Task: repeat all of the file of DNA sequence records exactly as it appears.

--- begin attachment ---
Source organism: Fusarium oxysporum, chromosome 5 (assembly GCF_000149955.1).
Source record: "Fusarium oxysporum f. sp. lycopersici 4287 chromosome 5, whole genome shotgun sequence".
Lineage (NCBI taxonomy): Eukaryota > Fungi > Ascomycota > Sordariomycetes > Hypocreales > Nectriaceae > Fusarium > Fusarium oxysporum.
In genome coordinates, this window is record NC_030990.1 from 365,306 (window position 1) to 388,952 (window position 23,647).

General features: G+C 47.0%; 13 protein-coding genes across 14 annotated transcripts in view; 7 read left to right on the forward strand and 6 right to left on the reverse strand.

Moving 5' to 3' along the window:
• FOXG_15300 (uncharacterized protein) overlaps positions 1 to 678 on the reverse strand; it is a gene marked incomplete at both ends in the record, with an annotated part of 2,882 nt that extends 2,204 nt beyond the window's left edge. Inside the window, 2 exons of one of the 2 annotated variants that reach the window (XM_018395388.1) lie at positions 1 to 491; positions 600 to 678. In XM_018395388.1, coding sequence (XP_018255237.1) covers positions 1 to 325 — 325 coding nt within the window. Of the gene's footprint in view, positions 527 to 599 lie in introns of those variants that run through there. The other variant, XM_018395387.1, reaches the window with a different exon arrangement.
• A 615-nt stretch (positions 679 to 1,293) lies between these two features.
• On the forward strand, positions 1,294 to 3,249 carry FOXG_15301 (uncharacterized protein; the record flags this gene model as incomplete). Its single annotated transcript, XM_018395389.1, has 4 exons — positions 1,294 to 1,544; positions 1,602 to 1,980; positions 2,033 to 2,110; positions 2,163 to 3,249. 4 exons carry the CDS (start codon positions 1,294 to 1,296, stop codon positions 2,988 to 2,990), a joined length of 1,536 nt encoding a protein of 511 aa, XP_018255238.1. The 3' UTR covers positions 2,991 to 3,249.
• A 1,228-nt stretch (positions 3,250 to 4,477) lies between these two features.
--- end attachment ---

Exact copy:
Source organism: Fusarium oxysporum, chromosome 5 (assembly GCF_000149955.1).
Source record: "Fusarium oxysporum f. sp. lycopersici 4287 chromosome 5, whole genome shotgun sequence".
Lineage (NCBI taxonomy): Eukaryota > Fungi > Ascomycota > Sordariomycetes > Hypocreales > Nectriaceae > Fusarium > Fusarium oxysporum.
In genome coordinates, this window is record NC_030990.1 from 365,306 (window position 1) to 388,952 (window position 23,647).

General features: G+C 47.0%; 13 protein-coding genes across 14 annotated transcripts in view; 7 read left to right on the forward strand and 6 right to left on the reverse strand.

Moving 5' to 3' along the window:
• FOXG_15300 (uncharacterized protein) overlaps positions 1 to 678 on the reverse strand; it is a gene marked incomplete at both ends in the record, with an annotated part of 2,882 nt that extends 2,204 nt beyond the window's left edge. Inside the window, 2 exons of one of the 2 annotated variants that reach the window (XM_018395388.1) lie at positions 1 to 491; positions 600 to 678. In XM_018395388.1, coding sequence (XP_018255237.1) covers positions 1 to 325 — 325 coding nt within the window. Of the gene's footprint in view, positions 527 to 599 lie in introns of those variants that run through there. The other variant, XM_018395387.1, reaches the window with a different exon arrangement.
• A 615-nt stretch (positions 679 to 1,293) lies between these two features.
• On the forward strand, positions 1,294 to 3,249 carry FOXG_15301 (uncharacterized protein; the record flags this gene model as incomplete). Its single annotated transcript, XM_018395389.1, has 4 exons — positions 1,294 to 1,544; positions 1,602 to 1,980; positions 2,033 to 2,110; positions 2,163 to 3,249. 4 exons carry the CDS (start codon positions 1,294 to 1,296, stop codon positions 2,988 to 2,990), a joined length of 1,536 nt encoding a protein of 511 aa, XP_018255238.1. The 3' UTR covers positions 2,991 to 3,249.
• A 1,228-nt stretch (positions 3,250 to 4,477) lies between these two features.